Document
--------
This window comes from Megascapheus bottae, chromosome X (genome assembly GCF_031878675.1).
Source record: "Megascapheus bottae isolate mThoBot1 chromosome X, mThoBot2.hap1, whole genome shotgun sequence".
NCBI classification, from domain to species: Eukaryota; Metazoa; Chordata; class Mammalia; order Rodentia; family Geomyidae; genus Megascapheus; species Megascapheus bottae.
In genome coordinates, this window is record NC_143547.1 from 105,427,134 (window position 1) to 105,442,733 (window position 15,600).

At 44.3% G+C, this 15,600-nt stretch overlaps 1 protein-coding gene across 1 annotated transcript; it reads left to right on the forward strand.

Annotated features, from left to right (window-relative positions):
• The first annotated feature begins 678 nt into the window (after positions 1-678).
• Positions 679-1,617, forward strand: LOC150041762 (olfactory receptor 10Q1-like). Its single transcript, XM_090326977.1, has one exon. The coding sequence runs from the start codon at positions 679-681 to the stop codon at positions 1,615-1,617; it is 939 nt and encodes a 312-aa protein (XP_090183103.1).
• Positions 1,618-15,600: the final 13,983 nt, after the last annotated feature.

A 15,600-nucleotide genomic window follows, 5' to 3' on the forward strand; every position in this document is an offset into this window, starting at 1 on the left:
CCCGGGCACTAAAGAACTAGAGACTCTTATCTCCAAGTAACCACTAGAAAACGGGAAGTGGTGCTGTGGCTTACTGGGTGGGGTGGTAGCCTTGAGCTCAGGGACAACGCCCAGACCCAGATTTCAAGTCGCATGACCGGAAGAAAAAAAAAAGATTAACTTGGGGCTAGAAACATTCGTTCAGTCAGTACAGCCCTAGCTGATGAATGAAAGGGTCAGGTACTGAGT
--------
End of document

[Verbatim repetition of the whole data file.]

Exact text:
This window comes from Megascapheus bottae, chromosome X (genome assembly GCF_031878675.1).
Source record: "Megascapheus bottae isolate mThoBot1 chromosome X, mThoBot2.hap1, whole genome shotgun sequence".
NCBI classification, from domain to species: Eukaryota; Metazoa; Chordata; class Mammalia; order Rodentia; family Geomyidae; genus Megascapheus; species Megascapheus bottae.
In genome coordinates, this window is record NC_143547.1 from 105,427,134 (window position 1) to 105,442,733 (window position 15,600).

At 44.3% G+C, this 15,600-nt stretch overlaps 1 protein-coding gene across 1 annotated transcript; it reads left to right on the forward strand.

Annotated features, from left to right (window-relative positions):
• The first annotated feature begins 678 nt into the window (after positions 1-678).
• Positions 679-1,617, forward strand: LOC150041762 (olfactory receptor 10Q1-like). Its single transcript, XM_090326977.1, has one exon. The coding sequence runs from the start codon at positions 679-681 to the stop codon at positions 1,615-1,617; it is 939 nt and encodes a 312-aa protein (XP_090183103.1).
• Positions 1,618-15,600: the final 13,983 nt, after the last annotated feature.

A 15,600-nucleotide genomic window follows, 5' to 3' on the forward strand; every position in this document is an offset into this window, starting at 1 on the left:
CCCGGGCACTAAAGAACTAGAGACTCTTATCTCCAAGTAACCACTAGAAAACGGGAAGTGGTGCTGTGGCTTACTGGGTGGGGTGGTAGCCTTGAGCTCAGGGACAACGCCCAGACCCAGATTTCAAGTCGCATGACCGGAAGAAAAAAAAAAGATTAACTTGGGGCTAGAAACATTCGTTCAGTCAGTACAGCCCTAGCTGATGAATGAAAGGGTCAGGTACTGAGT